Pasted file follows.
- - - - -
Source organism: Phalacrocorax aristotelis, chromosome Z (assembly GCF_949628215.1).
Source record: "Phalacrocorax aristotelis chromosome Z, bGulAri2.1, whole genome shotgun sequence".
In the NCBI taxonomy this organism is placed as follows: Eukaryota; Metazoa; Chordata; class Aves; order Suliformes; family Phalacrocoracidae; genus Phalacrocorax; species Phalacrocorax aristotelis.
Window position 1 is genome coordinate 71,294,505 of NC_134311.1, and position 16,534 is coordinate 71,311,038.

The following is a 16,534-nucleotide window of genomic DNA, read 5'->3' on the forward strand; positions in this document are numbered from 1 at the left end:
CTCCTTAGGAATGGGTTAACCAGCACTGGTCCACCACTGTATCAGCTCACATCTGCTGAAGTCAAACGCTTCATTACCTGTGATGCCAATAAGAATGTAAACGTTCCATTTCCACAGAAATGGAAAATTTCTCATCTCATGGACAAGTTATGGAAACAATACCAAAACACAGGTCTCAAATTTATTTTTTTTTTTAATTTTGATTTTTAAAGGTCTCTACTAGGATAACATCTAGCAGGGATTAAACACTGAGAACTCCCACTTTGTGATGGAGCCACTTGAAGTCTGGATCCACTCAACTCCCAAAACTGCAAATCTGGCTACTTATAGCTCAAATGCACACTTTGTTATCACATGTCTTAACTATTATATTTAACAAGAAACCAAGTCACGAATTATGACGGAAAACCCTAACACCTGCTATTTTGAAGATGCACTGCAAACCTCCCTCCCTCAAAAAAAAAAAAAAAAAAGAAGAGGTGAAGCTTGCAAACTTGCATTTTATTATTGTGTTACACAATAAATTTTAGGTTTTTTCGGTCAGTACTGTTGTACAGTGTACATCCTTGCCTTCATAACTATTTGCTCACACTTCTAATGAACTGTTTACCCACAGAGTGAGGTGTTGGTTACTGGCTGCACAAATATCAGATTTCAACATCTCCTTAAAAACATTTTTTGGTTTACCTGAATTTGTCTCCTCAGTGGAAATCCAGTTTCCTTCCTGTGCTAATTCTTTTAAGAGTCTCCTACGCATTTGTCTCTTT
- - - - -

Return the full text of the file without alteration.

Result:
Source organism: Phalacrocorax aristotelis, chromosome Z (assembly GCF_949628215.1).
Source record: "Phalacrocorax aristotelis chromosome Z, bGulAri2.1, whole genome shotgun sequence".
In the NCBI taxonomy this organism is placed as follows: Eukaryota; Metazoa; Chordata; class Aves; order Suliformes; family Phalacrocoracidae; genus Phalacrocorax; species Phalacrocorax aristotelis.
Window position 1 is genome coordinate 71,294,505 of NC_134311.1, and position 16,534 is coordinate 71,311,038.

The following is a 16,534-nucleotide window of genomic DNA, read 5'->3' on the forward strand; positions in this document are numbered from 1 at the left end:
CTCCTTAGGAATGGGTTAACCAGCACTGGTCCACCACTGTATCAGCTCACATCTGCTGAAGTCAAACGCTTCATTACCTGTGATGCCAATAAGAATGTAAACGTTCCATTTCCACAGAAATGGAAAATTTCTCATCTCATGGACAAGTTATGGAAACAATACCAAAACACAGGTCTCAAATTTATTTTTTTTTTTAATTTTGATTTTTAAAGGTCTCTACTAGGATAACATCTAGCAGGGATTAAACACTGAGAACTCCCACTTTGTGATGGAGCCACTTGAAGTCTGGATCCACTCAACTCCCAAAACTGCAAATCTGGCTACTTATAGCTCAAATGCACACTTTGTTATCACATGTCTTAACTATTATATTTAACAAGAAACCAAGTCACGAATTATGACGGAAAACCCTAACACCTGCTATTTTGAAGATGCACTGCAAACCTCCCTCCCTCAAAAAAAAAAAAAAAAAAGAAGAGGTGAAGCTTGCAAACTTGCATTTTATTATTGTGTTACACAATAAATTTTAGGTTTTTTCGGTCAGTACTGTTGTACAGTGTACATCCTTGCCTTCATAACTATTTGCTCACACTTCTAATGAACTGTTTACCCACAGAGTGAGGTGTTGGTTACTGGCTGCACAAATATCAGATTTCAACATCTCCTTAAAAACATTTTTTGGTTTACCTGAATTTGTCTCCTCAGTGGAAATCCAGTTTCCTTCCTGTGCTAATTCTTTTAAGAGTCTCCTACGCATTTGTCTCTTT